Book Review: Dead Right by Richard Denniss

James Arbuthnott

Dead Right shows us that economics is not a force of nature but something voters and politicians are directly in control of.
Book Review: Dead Right by Richard Denniss

Australians fear losing their jobs. The difference between full-time work and unemployment ensures it. Gig-economy and part-time workers tread water somewhere in between, floundering inside the belly of ‘one of the richest countries in the world, living at the richest point in world history’, as The Australia Institute’s chief economist Richard Denniss writes in Dead Right: How Neoliberalism Ate Itself and What Comes Next.

Denniss, a writer for The Canberra Times, The Monthly and Australian Financial Review, pulls no punches from the first paragraph. Originally a Quarterly Essay in 2018 and now published in paperback by Black Inc, Dead Right is a perceptive insight into Australia’s mindset and economic values which are at odds with each other. Tony Abbott’s ‘you have to be firm to be fair’ mantra has held its position in Australian politics since his ousting as an incentive to work hard and leave employers’ cages unrattled.

Despite its title, Denniss says Australia’s political right is far from dead. It just no longer has a neoliberal economic game plan. Instead, the government loves spending state money when and where the private sector wants it to, including stadiums, state services and memorials where companies can adorn their names, coal mining industry incentives and bank bailouts. The banks were adamant they could self-regulate until the Royal Commission took only weeks to uncover ‘scandal after scandal’ where ‘their salespeople, often called financial advisers’ of the most profitable banking system in the world were ‘charging people for services they never received when alive, and taking ten years to repay money they had wrongly taken from customers.’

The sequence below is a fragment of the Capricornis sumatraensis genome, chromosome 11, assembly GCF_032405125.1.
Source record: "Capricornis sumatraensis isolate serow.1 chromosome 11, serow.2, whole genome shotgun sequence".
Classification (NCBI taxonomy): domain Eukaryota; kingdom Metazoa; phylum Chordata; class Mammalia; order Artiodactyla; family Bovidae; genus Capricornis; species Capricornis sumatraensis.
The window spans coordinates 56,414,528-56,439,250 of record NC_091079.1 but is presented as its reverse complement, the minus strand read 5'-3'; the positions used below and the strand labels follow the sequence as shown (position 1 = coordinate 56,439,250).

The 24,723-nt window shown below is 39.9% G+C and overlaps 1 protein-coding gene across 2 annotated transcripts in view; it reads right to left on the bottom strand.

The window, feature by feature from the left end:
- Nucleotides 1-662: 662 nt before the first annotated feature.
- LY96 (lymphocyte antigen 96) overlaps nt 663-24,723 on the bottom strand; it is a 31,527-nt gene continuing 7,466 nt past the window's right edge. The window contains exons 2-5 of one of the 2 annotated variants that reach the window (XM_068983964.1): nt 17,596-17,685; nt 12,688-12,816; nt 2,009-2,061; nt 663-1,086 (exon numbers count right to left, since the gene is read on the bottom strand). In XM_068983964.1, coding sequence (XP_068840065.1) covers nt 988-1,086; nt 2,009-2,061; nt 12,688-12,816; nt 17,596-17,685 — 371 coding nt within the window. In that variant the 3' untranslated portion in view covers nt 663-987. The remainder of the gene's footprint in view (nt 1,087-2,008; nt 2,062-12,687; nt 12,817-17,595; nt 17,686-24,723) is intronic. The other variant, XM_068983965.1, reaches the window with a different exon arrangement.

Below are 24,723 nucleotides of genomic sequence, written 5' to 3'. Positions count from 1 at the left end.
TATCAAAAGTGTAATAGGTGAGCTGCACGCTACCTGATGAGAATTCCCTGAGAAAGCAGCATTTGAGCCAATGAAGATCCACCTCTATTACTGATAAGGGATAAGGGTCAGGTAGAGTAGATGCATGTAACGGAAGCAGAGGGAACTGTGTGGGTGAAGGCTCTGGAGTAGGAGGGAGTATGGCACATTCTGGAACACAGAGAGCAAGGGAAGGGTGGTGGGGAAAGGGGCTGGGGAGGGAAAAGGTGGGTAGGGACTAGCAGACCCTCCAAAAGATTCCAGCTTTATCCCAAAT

Denniss compares Australia’s minimal taxing of big businesses to that of Hong Kong and Singapore. He also compares us to the Nordic countries renowned and often aspired by western progressives for its high tax on citizens for public services – something which would make Keynes roll to the left of his grave if he could hear it.

Dead Right is an honest, refreshing take on Australia’s political and economic divides. Denniss is also an economist, though not guilty of economic tea reading and prophecy. He shows us the economy is not a natural force to be feared and respected but a designed and manipulated system which voters and our politicians are in control of.

Denniss is prescient of the 2019 federal election which he says would be ‘the first in decades in which neither party will argue that voters will benefit most from the government letting the invisible hand of the market solve all our problems,’ and then the bleeding obvious: ‘Australia has already radically changed direction.’

3.5 stars out of 5 ★★★☆

Dead Right: How Neoliberalism Ate Itself and What Comes Next
Publisher: Black Inc
ISBN: 9781760641306
Format: Paperback
Pages: 208
Release Date: 11 February 2019
RRP: $24.99

About the author

James Arbuthnott is a regional journalist in the Campaspe area, Victoria and book reviewer at ArtsHub Australia. Twitter: @we_forgot